Comdex, the world's largest computer trade show, has shrunk.
Aisles that last year were packed shoulder to shoulder with entrepreneurs, venture capitalists, retailers and businessmen were conspicuous by their open spaces on the first day of the five-day event at the convention center here.
The estimated 15 percent drop in attendance, which Comdex officials downplayed, reflect the continuing shakeout and lackluster growth of the computer industry this past year.
"Reality has replaced the thrills," said one Digital Equipment Corp. manager.
While the atmosphere at Comdex was sober, dozens of companies introduced new and fairly innovative products designed to position themselves in some of the industry's few fast-growing segments.
Desktop publishing -- linking personal computers to printers that allow people to produce professional-quality documents and reports -- has spurred both interest and investment by some of the largest companies in the information processing industry.
"Clearly, this is a market that's growing very rapidly," said Eric Hope, the vice president of market development for the business systems group at Xerox Corp. "It should grow from roughly 100,000 to 200,000 units sales this year to about a million units a year by 1989."
The emergence of desktop publishing undercuts claims by office-automation experts just a few years ago that personal computing would inevitably lead to the "paperless office."
"For the first time, a department or a company can become its own publisher for under $10,000," said Amy Wohl, an industry commentator, who adds that desktop publishing is one of the areas where personal computers and printers are demonstrably cost-effective.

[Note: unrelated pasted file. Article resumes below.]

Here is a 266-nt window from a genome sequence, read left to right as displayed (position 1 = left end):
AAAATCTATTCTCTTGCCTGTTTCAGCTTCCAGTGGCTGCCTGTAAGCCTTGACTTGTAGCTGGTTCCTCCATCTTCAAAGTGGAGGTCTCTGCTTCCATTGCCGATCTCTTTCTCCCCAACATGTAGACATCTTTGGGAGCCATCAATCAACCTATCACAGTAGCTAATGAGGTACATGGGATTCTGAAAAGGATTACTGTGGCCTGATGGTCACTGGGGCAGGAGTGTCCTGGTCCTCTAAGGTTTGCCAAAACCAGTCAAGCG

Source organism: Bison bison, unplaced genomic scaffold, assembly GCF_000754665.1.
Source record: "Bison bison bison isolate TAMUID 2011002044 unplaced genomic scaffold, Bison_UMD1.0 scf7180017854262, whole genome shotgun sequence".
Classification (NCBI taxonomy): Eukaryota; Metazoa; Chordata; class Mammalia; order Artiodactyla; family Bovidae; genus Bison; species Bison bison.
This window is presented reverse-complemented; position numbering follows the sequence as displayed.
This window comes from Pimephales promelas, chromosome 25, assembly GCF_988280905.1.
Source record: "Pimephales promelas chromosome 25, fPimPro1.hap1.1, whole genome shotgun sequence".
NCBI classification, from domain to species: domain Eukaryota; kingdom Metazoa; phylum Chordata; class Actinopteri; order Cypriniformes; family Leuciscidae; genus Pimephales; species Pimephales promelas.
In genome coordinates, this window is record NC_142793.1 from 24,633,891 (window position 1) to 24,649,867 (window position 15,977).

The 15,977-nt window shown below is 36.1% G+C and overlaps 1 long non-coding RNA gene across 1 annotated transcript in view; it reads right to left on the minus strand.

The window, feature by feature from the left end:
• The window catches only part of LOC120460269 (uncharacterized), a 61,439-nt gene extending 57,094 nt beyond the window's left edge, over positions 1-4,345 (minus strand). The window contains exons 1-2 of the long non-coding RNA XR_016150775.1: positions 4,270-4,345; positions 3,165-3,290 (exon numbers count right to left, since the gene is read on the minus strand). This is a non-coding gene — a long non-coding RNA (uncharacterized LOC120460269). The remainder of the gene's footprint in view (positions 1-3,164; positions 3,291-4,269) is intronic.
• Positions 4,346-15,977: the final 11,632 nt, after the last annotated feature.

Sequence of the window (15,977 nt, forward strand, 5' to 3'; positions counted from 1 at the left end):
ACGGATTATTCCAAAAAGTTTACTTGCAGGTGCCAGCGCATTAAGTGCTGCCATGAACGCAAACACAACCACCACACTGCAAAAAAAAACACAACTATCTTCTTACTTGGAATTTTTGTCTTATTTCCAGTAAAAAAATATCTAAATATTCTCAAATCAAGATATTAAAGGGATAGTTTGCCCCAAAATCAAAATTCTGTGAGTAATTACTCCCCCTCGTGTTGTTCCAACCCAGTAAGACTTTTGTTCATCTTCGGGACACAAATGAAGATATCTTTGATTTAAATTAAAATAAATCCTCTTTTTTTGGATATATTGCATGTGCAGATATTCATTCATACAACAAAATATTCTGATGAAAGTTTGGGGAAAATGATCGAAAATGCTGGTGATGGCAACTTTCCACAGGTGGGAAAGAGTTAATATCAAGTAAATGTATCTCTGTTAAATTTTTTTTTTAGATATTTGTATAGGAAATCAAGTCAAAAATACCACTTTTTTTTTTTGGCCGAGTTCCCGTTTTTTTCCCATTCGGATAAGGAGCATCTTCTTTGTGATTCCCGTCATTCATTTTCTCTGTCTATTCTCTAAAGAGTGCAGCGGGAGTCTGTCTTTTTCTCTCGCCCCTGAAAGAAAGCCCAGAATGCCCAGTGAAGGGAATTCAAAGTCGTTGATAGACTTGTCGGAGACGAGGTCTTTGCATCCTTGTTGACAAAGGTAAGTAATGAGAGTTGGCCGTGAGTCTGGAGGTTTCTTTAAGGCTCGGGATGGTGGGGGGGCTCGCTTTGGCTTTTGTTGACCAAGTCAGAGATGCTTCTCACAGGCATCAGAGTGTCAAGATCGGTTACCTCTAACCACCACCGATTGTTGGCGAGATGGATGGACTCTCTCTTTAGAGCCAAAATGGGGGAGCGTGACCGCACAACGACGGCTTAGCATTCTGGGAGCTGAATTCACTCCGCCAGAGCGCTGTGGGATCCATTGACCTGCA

The driving technological force behind the desktop publishing movement is the "nonimpact" printer, such as the laser printer or ink-jet printer that, in essence, paints letters, numbers and charts on paper. Unlike impact printers -- using daisy wheels or dot matrices -- nonimpact printers generally make it easy to print text, charts, graphs and pictures on a single page.
In effect, nonimpact printers appear to be more cost-effective for high-quality document printouts rather than only pages of text.
More than a dozen companies at the show are introducing nonimpact printers and the number of nonimpact-printer companies at Comdex jumped from 27 last year to 36 this year.
"While nonimpact printers should enjoy the fastest growth," said Xerox's Hope, "I see them as a complement to the existing installed base of impact printers. There's room for both, depending upon what kind of printing you need to do."
However, as in the personal computer field, many in the printer industry anticipate the onslaught of price wars within the next 18 months as a result of Japanese and Korean competition.
"It's inevitable," said Loyd Tarver, marketing vice president for Diconix Inc., an Eastman-Kodak subsidiary that is introducing a $12,000 high-speed ink-jet printer at the show. "That's been the pattern."